27 MAR. 2024 · Did you know, that in the UK, anyone - no matter what their qualifications or experience - can set themselves up as a counsellor, a psychotherapist, or indeed use any job title except for a chosen few that are protected by law? In this episode, we will be talking Phil Doré and Amanda Williamson about regulation - or rather, the lack of it - in mental health care in the UK. Amanda Williamson is a Senior Accredited Counsellor and Coach working in private practice. Following her experience of abusive therapy as a trainee, she joined Phil Doré as part of Unsafe Spaces and campaigned for the regulation of counselling and psychotherapy. Phil Dore is a mental health nurse who has spent most of his career in the NHS, which is where he currently works. He started the Unsafe Spaces blog and together with Amanda, Phil wrote the Unsafe Spaces report in 2016 (see link below) Now you may be wondering why we are interviewing people who wrote a report that’s now 8 years old? Well, the reason is because - as we’ll hear later - everything in that report remains equally as relevant, if not more so today. Links  https://notsobigsociety.files.wordpress.com/2016/05/unsafe-spaces-report-may-2016.pdf the Unsafe Spaces report https://www.express.co.uk/news/uk/1847527/Disgraced-therapists-ignoring-rulings the investigation by the Daily Express https://www.professionalstandards.org.uk/share-your-experience the Professional Standards Authority's 'Share Your Experience' form General advice on choosing a therapist in the UK - https://www.mind.org.uk/information-support/drugs-and-treatments/talking-therapy-and-counselling/how-to-find-a-therapist/ - https://positivemindpractice.co.uk/blog/finding-accredited-therapists/ Follow @livelymindspod on X, Facebook, Instagram, LinkedIn and more athttps://www.bio.link/livelyminds Please note that this show does not constitute medical advice and is not a replacement for seeking professional help. You can find our more about the show and get signposting to support on our websitehttps://www.anyamedia.net/livelyminds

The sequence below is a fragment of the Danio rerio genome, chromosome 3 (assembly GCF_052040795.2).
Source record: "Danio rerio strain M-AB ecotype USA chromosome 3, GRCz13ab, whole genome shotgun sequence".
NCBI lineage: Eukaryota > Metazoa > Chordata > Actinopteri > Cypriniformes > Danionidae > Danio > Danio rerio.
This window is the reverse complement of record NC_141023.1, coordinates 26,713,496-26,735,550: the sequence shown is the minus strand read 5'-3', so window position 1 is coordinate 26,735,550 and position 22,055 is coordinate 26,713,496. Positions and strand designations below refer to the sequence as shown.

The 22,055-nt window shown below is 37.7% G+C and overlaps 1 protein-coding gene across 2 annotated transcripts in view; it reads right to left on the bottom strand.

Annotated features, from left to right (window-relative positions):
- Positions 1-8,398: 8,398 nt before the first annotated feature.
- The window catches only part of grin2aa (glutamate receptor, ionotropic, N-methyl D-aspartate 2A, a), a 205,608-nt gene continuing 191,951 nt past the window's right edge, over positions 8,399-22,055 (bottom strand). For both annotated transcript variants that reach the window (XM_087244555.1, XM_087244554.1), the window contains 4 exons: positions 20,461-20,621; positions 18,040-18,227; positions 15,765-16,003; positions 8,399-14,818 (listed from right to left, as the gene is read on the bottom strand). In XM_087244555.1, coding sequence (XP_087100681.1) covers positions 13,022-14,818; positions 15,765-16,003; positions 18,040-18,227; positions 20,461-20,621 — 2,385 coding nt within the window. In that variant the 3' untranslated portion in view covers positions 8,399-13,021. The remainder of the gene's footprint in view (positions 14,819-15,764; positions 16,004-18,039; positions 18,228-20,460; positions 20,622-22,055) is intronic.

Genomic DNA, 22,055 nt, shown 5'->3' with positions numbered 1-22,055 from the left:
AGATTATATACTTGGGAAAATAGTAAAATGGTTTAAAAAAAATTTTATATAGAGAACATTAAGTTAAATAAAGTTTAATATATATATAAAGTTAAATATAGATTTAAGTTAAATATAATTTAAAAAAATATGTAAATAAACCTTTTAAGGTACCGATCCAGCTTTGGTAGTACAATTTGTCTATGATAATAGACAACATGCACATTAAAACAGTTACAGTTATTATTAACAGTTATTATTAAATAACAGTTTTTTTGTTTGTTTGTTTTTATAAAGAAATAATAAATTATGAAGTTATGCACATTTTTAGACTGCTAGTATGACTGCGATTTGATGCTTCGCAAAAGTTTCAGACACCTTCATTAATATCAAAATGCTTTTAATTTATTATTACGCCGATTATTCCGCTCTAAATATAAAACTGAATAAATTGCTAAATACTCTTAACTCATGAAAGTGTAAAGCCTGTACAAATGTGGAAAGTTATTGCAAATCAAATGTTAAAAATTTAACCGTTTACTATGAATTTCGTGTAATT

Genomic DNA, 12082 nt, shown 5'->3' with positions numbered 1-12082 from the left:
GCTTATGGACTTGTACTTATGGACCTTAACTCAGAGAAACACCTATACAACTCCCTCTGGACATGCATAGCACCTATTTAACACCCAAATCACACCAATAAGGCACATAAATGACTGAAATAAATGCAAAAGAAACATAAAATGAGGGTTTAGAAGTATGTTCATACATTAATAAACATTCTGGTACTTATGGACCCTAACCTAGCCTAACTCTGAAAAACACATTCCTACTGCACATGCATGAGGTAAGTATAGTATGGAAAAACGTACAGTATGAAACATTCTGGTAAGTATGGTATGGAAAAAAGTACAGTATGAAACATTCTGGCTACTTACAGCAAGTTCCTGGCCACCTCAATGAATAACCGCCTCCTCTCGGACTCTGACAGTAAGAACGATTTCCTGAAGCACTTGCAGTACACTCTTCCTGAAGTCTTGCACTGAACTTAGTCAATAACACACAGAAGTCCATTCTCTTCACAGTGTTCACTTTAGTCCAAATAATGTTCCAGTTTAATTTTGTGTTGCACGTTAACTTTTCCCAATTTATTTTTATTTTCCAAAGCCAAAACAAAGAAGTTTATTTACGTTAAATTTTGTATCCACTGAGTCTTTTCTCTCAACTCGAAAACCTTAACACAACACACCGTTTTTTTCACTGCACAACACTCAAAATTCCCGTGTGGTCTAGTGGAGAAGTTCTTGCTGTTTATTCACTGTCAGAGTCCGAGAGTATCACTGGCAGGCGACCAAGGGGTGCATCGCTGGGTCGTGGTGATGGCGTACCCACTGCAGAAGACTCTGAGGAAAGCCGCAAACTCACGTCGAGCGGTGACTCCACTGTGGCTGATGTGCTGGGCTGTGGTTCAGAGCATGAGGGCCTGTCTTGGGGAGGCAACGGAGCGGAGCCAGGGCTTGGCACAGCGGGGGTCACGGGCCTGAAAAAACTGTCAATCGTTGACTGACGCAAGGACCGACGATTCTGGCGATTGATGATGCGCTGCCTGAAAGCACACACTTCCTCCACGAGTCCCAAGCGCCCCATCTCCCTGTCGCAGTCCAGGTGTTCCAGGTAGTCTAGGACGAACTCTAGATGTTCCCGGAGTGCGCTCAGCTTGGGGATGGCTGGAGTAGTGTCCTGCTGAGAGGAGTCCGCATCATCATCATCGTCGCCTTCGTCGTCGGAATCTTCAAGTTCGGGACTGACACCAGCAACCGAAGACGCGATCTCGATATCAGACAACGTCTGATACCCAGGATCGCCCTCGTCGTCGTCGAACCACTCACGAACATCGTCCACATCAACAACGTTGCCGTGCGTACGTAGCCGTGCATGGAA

Escuchado 37m 56s